Samoa Samoa 2009 (CAR)

back to event list
Event ID
200909291748
Event name
Samoa
Country
Samoa
World region
Oceania
Epicentral coordinates (long/lat)
POINT(-172.03 -15.51)
WKT GIS format
GEMECD contributing partner
CAR
Event narrative

On Tuesday September 29, 2009 at 6:48 am local time an unprecedented earthquake doublet[1] occurred in the South Pacific triggering a large tsunami that affected the islands of Samoa (180000 inhabitants), American Samoa (65000 inhabitants) and Tonga’s Niua group (~1000 inhabitants).

The first earthquake of the doublet with moment magnitude (Mw) 8.0 and depth of 18 km occurred 190 km south of Apia, Samoa and 75 km east of Tonga’s Niua Group (15.51 S,172.03 W); it was generated by an intraplate normal fault rupture in the outer rise of the subducting Pacific plate.

The second earthquake, occurred within two minutes and was composed by two major interplate underthrusting subevents (each of which of Mw 7.8) with a combined Mw 8.0[1].

The broad-scale tectonic setting of the region is dominated by the relative convergence of the Pacific and Australia plates, with the Pacific plate subducting westward beneath the Australia plate at the Tonga trench (USGS, 2009).

The earthquake induced ground motion was consciously felt (MM V-VI[2]) from the people in the affected areas so that educated people immediately appreciated the possible threat of a subsequent tsunami and moved to higher ground. According to EERI evacuation exercises had been conducted in Samoa in the preceding year, and many schools in American Samoa practiced monthly evacuation drills[3]. The awareness of tsunami hazard among the population saved many lives.

In fact, the ensuing tsunami, due the proximity of the earthquake to the coast, reached some of the hardest hit villages before that the Pacifc Tsunami Warning Center issued the tsunami warning (16 minutes after the earthquake[3]).

1 Goff, J., Dominey-Howes, D., 2011. The 2009 South Pacific Tsunami, Earth-Science Reviews, Volume 107, Issues 1–2, July 2011, Pages 5-7, ISSN 0012-8252, http://dx.doi.org/10.1016/j.earscirev.2011.03.006.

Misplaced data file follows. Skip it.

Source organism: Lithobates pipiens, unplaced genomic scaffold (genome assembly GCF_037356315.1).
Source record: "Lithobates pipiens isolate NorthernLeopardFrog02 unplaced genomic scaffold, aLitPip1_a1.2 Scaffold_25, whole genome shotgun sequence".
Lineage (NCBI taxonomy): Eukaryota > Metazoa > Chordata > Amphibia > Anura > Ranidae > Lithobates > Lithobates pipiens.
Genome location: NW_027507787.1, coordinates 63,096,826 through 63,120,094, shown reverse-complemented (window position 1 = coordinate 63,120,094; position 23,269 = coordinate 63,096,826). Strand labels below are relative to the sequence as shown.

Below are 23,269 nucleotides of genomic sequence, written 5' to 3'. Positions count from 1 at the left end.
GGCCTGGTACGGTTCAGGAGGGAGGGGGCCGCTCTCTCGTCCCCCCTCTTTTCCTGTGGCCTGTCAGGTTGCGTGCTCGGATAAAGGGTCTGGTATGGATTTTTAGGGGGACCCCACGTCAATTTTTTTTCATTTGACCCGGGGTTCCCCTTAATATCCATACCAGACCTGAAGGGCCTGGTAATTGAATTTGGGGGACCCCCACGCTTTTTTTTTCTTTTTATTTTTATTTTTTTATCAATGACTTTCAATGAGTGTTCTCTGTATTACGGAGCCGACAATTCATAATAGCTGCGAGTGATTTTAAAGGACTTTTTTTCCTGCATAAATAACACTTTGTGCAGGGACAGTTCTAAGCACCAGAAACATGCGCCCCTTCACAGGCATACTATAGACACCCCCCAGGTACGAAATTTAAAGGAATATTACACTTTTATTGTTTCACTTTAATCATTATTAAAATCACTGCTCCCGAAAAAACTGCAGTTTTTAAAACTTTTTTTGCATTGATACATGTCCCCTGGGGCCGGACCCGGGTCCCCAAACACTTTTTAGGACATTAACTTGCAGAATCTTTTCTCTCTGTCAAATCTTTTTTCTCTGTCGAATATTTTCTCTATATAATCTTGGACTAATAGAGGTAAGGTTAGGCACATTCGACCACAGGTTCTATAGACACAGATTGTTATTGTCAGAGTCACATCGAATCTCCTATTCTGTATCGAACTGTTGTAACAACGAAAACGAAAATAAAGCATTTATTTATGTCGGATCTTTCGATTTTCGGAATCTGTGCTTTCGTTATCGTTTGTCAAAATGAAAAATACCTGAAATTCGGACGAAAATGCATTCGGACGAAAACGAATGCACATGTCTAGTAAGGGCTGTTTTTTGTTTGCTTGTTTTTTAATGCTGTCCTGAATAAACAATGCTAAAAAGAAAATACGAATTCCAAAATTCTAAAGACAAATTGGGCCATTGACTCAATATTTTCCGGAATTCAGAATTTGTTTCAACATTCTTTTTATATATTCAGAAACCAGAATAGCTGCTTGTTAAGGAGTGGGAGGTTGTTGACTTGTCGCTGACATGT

2 http://earthquake.usgs.gov/earthquakes/pager/events/us/2009mdbi/
3 EERI, 2010. Samoa Earthquake and Tsunami of September 29, 2009. Special Earthquake Report — January 2010.

Date of occurrence (UTC)
2009-09-29
date
Time of occurrence (UTC)
17:48:10
time
Date of occurrence (local)
2009-09-29
date
Time of occurrence (local)
06:48:10
time
Day of the week (local)
Tuesday
Magnitude
8
Magnitude units
Moment (Mw)
Focal depth
18
km
Seismological data: source
USGS
Seismological data: comment

ShakeMap Atlas

Overall impact

The tsunami seriously impacted the islands of Upolu (maximum runup reached 14m[4]), and Savai'i (maximum runup exceeded 8m[4]) in Samoa; Tutuila (maximum runup reached 14m[4]), the main island of American Samoa, and Niuatoputapu Island in Tonga (flow depth of 15 m[4]). Inundation distance in the villages were typically 100-500 m from the coast with a maximum of 1 km observed in Niuatoputapu.

Widespread damage was seen throughout Samoa and American Samoa. While most of the reinforced concrete buildings withstood the tsunami (suffering mainly non-structural damage), timber structures were in many cases torn off from their foundations. According to the housing program final assessment, 502 housing units were destroyed and another 360 were damaged but repairable in Samoa [5] (566 housing units damaged or destroyed according to the Disaster Management Office[6]) leaving around 3200 people homeless; in Niuatoputapu 89 houses were destroyed and 56 partially damaged out of the 225 houses on the island with around 300 people made homeless[7]; in American Samoa 241 homes and one school were destroyed, 308 homes and four schools had major damage and another 2,750 dwellings reported some damage[8] causing around 3000 displaced people.

Infrastructures (road and bridges) and lifeline systems (water and power systems) were seriously affected across large areas.

The human toll counted 143 deaths, 5 missing and 310 treated patients in Samoa, 32 deaths and at least 50 injuries in American Samoa and 9 deaths and 7 serious injuries in Niuatoputapu (mostly children, women and elderly).

The overall economic loss for Samoa was estimated at 124 million USD (24.7% of Samoa’s GDP) out of which 84.8 million USD direct loss and 39.2 million USD indirect loss[6]. The overall economic loss in Niuatoputapu were stated by OCHA at 9.5 million USD (about 3% of Tonga’s GDP). According to U.S. Department of Homeland Security federal assistance to American Samoa, including FEMA’s operational expenses exceeded 125.5 million USD, and an additional 4.3 million USD were planned for future distribution[8].